This category is for the productions Wendy worked on by doing voice-overs; this is regardless of whether the base medium is television or film. It does not include her radio work -- which is covered here -- since that medium is by definition a non-visual one.
In 2009 the BBC issued a CD set (ISBN 978-1-408-41034-9) which comprised the audio portion of selected episodes of its hit series Are You Being Served? Each set contained two CDs, each of which in turn contained two episodes, for a total of four episodes per set. Because some of the humor of the original television series relied on visual jokes, these were necessarily described briefly in-line through new narration spoken by Wendy. The first CD set was followed by a second set of episode audio tracks in 2010 (ISBN 978-1-408-41035-6).
For example, in the first episode of the first set "Camping In", Wendy briefly introduces it (112k). Then when a major scene change occurs, she provides an idea of what the characters are now doing (140k). For some visual gags that are otherwise not described in the script, she offers a few words (111k) to bring them across to the listener (140k). And of course there's more than just these few bits. On all the CDs, Wendy's pronunciation is clear and studied, and she provides enough inflection to avoid sounding mechanical. It is quite possible her careful tone of speech was intentional, to avoid confusing the listener between her narrative comments and the lines of her character Shirley Brahms.
Overall, Wendy's narration is pleasant to hear, even if there's probably less than a minute total of her speaking on each episode. Her reading voice was quite lovely -- it's really too bad that Wendy was never able to get around to reading her autobiography as an audiobook.
This was a Border Productions film shot in 1975 in the fashion of a pseudo-documentary that purported to examine the work and life of a quartet of pretty young expatriate British women in Southeast Asia. Unfortunately, the plot was just the thinnest of veils for what was, on balance, a thoroughly adult short film that easily lived down to its titillating title.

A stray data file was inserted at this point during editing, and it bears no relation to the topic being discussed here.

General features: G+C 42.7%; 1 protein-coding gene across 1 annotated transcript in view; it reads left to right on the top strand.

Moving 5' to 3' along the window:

Wendy's involvement with this work is rather curious. The film is divided into four parts: one for each of four women, with each segment containing an on-screen presence by one actress and a voice-over narration by someone different. While three of the four sections are quite raunchy -- easily meriting at least an R-rating -- the single section for which Wendy provides the voice-over is surprisingly tame by comparison. It could almost pass as a run-of-the-mill travelogue advertisement for the Bali coast; though, to be sure, some of the dialogue between her and the male narrator is rather saucy. The only mention by Ms Richard of this work, that I know about, was in a 1987 interview she did for My Weekly magazine (11 Apr 87): "There was a time I did a voice-over for a film documentary which, because there were some nude scenes in it, some people said was rude. I can tell you that if I'd thought it was rude, I'd have had nothing to do with it. But a reporter came to ask me about it, and I told him that what I'd seen of the film -- and that was just the part I'd been concerned with -- looked very nice. All I'd done was a 'voice-over' . . ."
Whether Wendy was misled about the nature of the overall film, or whether her segment was drastically toned down to avoid risking her participation, or whether this was just a (not uncommon) example of an actor only being familiarized with the specific part they are to work on, is unknown. But, regardless, the voice work she did here for the character of "Kathy Scott" was well-done and a rather delightful listen. The character is introduced as a Cockney, and it's vintage Wendy, with her instantly-recognizable glass voice and decidedly East End lilt and vocabulary. Here is a sampler of some of her lines from the film: